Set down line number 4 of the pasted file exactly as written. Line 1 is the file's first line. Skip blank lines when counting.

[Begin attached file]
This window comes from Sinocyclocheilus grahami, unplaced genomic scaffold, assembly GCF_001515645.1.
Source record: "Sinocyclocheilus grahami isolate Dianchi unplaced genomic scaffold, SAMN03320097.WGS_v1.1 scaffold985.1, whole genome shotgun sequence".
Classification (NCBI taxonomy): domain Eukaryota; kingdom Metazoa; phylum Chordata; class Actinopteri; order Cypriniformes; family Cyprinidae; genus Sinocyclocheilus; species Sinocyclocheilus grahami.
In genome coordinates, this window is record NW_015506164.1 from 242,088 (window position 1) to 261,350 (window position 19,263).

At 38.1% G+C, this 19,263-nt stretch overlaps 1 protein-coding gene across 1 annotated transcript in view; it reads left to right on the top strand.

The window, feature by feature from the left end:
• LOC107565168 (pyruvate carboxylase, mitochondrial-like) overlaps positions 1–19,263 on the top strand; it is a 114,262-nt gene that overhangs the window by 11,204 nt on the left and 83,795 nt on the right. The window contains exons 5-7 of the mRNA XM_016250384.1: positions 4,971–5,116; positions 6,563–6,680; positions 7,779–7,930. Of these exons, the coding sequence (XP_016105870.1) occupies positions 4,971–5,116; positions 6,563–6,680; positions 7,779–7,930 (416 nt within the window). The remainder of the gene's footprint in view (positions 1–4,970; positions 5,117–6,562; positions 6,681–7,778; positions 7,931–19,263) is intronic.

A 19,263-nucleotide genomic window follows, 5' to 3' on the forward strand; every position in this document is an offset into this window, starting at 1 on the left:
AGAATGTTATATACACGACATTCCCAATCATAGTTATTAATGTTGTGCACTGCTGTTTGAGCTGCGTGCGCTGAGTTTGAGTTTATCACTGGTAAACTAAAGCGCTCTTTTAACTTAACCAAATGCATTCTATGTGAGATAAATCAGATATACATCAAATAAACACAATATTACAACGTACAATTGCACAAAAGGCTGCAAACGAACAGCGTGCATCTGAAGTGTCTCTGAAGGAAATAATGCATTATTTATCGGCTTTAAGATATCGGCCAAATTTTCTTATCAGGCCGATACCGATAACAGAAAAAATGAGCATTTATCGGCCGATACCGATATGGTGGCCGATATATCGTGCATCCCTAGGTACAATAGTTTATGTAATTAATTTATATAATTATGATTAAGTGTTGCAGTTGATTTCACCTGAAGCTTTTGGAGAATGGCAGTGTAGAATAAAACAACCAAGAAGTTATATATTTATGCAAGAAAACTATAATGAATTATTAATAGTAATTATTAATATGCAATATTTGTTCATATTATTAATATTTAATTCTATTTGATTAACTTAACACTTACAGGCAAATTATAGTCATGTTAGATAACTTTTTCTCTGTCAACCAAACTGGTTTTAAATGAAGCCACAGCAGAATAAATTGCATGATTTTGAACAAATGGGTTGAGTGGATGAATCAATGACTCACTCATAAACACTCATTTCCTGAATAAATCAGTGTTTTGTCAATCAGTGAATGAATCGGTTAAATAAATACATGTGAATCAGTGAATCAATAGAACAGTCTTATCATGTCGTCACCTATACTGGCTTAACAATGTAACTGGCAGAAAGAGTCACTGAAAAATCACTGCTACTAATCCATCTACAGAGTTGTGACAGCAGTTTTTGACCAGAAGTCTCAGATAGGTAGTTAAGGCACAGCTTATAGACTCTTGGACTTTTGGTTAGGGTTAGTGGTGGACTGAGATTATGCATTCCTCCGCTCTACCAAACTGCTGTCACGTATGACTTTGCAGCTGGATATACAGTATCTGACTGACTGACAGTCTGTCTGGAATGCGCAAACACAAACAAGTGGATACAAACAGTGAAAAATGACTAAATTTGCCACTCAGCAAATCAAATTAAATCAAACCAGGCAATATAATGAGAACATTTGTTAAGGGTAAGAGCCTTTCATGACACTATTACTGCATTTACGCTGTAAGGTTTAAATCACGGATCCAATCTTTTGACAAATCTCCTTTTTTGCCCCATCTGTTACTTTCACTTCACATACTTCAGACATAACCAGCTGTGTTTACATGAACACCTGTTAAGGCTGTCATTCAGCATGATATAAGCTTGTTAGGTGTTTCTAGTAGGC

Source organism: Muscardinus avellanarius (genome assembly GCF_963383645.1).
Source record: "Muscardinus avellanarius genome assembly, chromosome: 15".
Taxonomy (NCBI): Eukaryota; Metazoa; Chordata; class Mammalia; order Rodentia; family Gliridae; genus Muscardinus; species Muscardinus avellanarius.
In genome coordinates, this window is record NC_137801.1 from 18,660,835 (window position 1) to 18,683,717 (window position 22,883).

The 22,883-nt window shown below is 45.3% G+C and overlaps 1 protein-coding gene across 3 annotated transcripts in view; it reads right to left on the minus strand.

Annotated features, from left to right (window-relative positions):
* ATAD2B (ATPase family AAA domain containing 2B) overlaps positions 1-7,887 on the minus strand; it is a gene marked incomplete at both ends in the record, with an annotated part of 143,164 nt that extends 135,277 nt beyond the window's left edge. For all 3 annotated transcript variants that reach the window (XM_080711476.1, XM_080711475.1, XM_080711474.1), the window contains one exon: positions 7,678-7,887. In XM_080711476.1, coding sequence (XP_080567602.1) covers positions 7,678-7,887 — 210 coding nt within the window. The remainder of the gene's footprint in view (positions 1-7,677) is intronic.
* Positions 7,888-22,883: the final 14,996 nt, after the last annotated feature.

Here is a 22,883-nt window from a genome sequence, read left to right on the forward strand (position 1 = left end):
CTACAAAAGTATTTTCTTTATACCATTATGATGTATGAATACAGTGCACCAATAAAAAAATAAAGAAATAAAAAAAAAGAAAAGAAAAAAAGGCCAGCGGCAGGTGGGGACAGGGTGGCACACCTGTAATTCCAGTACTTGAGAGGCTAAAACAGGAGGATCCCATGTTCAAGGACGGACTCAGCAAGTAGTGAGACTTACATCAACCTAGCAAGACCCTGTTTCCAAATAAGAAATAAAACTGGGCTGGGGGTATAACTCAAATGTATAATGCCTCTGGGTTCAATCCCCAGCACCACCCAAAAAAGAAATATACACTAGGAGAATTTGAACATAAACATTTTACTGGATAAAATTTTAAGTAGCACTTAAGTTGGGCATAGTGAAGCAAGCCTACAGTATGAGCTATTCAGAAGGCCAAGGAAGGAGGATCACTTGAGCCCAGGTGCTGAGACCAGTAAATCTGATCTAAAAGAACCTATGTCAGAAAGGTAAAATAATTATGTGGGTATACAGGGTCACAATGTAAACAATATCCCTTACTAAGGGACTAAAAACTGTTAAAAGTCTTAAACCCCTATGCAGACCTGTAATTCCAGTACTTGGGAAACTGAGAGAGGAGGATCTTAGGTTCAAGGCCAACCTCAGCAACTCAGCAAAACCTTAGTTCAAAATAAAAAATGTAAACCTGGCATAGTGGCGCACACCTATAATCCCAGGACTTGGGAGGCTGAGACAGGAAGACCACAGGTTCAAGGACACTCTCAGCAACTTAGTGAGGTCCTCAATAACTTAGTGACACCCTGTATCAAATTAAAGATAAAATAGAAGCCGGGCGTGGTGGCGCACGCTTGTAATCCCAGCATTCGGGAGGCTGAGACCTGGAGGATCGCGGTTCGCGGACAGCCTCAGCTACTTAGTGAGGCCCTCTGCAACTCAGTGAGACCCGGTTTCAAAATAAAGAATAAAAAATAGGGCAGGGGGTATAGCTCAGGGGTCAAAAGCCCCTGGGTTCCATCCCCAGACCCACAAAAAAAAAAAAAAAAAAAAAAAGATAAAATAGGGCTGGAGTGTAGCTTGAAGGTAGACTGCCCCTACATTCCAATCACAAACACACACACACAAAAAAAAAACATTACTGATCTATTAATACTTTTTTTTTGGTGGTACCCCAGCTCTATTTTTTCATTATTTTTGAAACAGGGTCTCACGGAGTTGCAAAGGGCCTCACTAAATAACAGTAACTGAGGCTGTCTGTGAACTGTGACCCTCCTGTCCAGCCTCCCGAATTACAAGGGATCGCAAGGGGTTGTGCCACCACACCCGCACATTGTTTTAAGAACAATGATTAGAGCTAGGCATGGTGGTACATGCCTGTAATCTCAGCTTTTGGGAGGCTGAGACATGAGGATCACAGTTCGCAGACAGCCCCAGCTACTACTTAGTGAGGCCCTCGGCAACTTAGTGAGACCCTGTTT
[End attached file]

In genome coordinates, this window is record NW_015506164.1 from 242,088 (window position 1) to 261,350 (window position 19,263).